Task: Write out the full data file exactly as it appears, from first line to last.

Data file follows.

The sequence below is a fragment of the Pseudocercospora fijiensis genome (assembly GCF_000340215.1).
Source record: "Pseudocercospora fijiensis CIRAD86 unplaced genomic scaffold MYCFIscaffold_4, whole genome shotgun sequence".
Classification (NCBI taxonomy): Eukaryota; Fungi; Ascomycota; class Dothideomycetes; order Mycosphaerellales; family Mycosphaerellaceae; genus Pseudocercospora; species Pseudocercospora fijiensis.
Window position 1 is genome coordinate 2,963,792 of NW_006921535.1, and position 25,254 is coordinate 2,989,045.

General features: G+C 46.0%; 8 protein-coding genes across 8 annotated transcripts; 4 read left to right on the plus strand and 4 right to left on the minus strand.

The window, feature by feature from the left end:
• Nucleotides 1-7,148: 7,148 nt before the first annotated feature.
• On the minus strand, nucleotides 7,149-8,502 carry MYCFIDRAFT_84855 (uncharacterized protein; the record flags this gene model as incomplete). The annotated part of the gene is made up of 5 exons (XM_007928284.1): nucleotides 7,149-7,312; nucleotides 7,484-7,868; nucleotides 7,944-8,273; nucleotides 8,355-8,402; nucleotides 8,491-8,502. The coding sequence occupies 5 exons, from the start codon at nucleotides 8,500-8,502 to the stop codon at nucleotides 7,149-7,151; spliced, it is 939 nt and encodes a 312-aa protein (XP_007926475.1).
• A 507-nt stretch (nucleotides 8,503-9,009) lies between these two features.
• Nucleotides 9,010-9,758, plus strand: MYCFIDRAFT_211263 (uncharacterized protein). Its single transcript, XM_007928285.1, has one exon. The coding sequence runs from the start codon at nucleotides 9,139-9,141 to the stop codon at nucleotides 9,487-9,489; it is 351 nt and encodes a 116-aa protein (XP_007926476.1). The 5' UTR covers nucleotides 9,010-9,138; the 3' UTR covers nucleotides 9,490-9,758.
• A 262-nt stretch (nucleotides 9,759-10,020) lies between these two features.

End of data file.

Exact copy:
The sequence below is a fragment of the Pseudocercospora fijiensis genome (assembly GCF_000340215.1).
Source record: "Pseudocercospora fijiensis CIRAD86 unplaced genomic scaffold MYCFIscaffold_4, whole genome shotgun sequence".
Classification (NCBI taxonomy): Eukaryota; Fungi; Ascomycota; class Dothideomycetes; order Mycosphaerellales; family Mycosphaerellaceae; genus Pseudocercospora; species Pseudocercospora fijiensis.
Window position 1 is genome coordinate 2,963,792 of NW_006921535.1, and position 25,254 is coordinate 2,989,045.

General features: G+C 46.0%; 8 protein-coding genes across 8 annotated transcripts; 4 read left to right on the plus strand and 4 right to left on the minus strand.

The window, feature by feature from the left end:
• Nucleotides 1-7,148: 7,148 nt before the first annotated feature.
• On the minus strand, nucleotides 7,149-8,502 carry MYCFIDRAFT_84855 (uncharacterized protein; the record flags this gene model as incomplete). The annotated part of the gene is made up of 5 exons (XM_007928284.1): nucleotides 7,149-7,312; nucleotides 7,484-7,868; nucleotides 7,944-8,273; nucleotides 8,355-8,402; nucleotides 8,491-8,502. The coding sequence occupies 5 exons, from the start codon at nucleotides 8,500-8,502 to the stop codon at nucleotides 7,149-7,151; spliced, it is 939 nt and encodes a 312-aa protein (XP_007926475.1).
• A 507-nt stretch (nucleotides 8,503-9,009) lies between these two features.
• Nucleotides 9,010-9,758, plus strand: MYCFIDRAFT_211263 (uncharacterized protein). Its single transcript, XM_007928285.1, has one exon. The coding sequence runs from the start codon at nucleotides 9,139-9,141 to the stop codon at nucleotides 9,487-9,489; it is 351 nt and encodes a 116-aa protein (XP_007926476.1). The 5' UTR covers nucleotides 9,010-9,138; the 3' UTR covers nucleotides 9,490-9,758.
• A 262-nt stretch (nucleotides 9,759-10,020) lies between these two features.